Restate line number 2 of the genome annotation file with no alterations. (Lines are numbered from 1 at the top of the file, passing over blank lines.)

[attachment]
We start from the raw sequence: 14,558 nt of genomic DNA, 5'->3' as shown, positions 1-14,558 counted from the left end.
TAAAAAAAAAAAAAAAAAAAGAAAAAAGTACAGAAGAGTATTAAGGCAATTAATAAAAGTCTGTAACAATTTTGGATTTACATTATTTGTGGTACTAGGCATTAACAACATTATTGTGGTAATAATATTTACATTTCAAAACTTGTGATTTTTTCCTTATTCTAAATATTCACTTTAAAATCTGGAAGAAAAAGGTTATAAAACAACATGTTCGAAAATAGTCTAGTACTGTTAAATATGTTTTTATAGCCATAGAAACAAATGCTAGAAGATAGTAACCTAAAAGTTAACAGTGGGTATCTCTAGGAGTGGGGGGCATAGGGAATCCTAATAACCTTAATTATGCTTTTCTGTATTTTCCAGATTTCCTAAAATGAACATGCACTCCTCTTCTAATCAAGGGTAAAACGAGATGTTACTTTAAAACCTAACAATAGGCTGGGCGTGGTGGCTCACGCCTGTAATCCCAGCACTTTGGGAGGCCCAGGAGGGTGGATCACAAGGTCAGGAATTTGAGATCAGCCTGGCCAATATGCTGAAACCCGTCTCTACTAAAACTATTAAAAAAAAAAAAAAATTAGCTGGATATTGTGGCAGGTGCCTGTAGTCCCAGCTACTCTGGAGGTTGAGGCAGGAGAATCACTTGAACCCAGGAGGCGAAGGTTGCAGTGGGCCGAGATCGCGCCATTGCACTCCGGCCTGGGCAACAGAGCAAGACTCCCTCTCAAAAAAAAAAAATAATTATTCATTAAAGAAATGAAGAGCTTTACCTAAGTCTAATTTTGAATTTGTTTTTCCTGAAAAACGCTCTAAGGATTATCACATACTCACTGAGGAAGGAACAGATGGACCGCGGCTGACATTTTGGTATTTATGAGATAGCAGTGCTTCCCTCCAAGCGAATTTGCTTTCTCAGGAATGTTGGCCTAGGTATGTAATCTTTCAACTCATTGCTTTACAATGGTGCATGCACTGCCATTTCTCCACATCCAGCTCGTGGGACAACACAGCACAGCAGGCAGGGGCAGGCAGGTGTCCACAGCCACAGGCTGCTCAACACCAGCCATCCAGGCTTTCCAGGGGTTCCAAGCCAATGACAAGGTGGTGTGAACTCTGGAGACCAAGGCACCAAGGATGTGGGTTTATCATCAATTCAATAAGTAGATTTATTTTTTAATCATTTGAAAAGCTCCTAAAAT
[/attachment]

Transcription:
TAAAAAAAAAAAAAAAAAAAGAAAAAAGTACAGAAGAGTATTAAGGCAATTAATAAAAGTCTGTAACAATTTTGGATTTACATTATTTGTGGTACTAGGCATTAACAACATTATTGTGGTAATAATATTTACATTTCAAAACTTGTGATTTTTTCCTTATTCTAAATATTCACTTTAAAATCTGGAAGAAAAAGGTTATAAAACAACATGTTCGAAAATAGTCTAGTACTGTTAAATATGTTTTTATAGCCATAGAAACAAATGCTAGAAGATAGTAACCTAAAAGTTAACAGTGGGTATCTCTAGGAGTGGGGGGCATAGGGAATCCTAATAACCTTAATTATGCTTTTCTGTATTTTCCAGATTTCCTAAAATGAACATGCACTCCTCTTCTAATCAAGGGTAAAACGAGATGTTACTTTAAAACCTAACAATAGGCTGGGCGTGGTGGCTCACGCCTGTAATCCCAGCACTTTGGGAGGCCCAGGAGGGTGGATCACAAGGTCAGGAATTTGAGATCAGCCTGGCCAATATGCTGAAACCCGTCTCTACTAAAACTATTAAAAAAAAAAAAAAATTAGCTGGATATTGTGGCAGGTGCCTGTAGTCCCAGCTACTCTGGAGGTTGAGGCAGGAGAATCACTTGAACCCAGGAGGCGAAGGTTGCAGTGGGCCGAGATCGCGCCATTGCACTCCGGCCTGGGCAACAGAGCAAGACTCCCTCTCAAAAAAAAAAAATAATTATTCATTAAAGAAATGAAGAGCTTTACCTAAGTCTAATTTTGAATTTGTTTTTCCTGAAAAACGCTCTAAGGATTATCACATACTCACTGAGGAAGGAACAGATGGACCGCGGCTGACATTTTGGTATTTATGAGATAGCAGTGCTTCCCTCCAAGCGAATTTGCTTTCTCAGGAATGTTGGCCTAGGTATGTAATCTTTCAACTCATTGCTTTACAATGGTGCATGCACTGCCATTTCTCCACATCCAGCTCGTGGGACAACACAGCACAGCAGGCAGGGGCAGGCAGGTGTCCACAGCCACAGGCTGCTCAACACCAGCCATCCAGGCTTTCCAGGGGTTCCAAGCCAATGACAAGGTGGTGTGAACTCTGGAGACCAAGGCACCAAGGATGTGGGTTTATCATCAATTCAATAAGTAGATTTATTTTTTAATCATTTGAAAAGCTCCTAAAAT